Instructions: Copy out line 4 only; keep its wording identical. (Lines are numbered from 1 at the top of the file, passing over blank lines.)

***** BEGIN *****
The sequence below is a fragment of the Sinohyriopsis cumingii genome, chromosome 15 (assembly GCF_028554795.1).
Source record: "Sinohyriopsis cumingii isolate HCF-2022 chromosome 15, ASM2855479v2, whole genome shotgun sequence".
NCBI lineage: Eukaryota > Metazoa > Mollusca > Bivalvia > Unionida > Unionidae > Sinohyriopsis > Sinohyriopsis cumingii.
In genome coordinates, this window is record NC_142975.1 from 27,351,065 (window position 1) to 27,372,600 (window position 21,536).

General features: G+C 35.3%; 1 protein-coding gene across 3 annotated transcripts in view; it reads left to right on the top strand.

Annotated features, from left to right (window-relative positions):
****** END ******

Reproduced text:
In genome coordinates, this window is record NC_142975.1 from 27,351,065 (window position 1) to 27,372,600 (window position 21,536).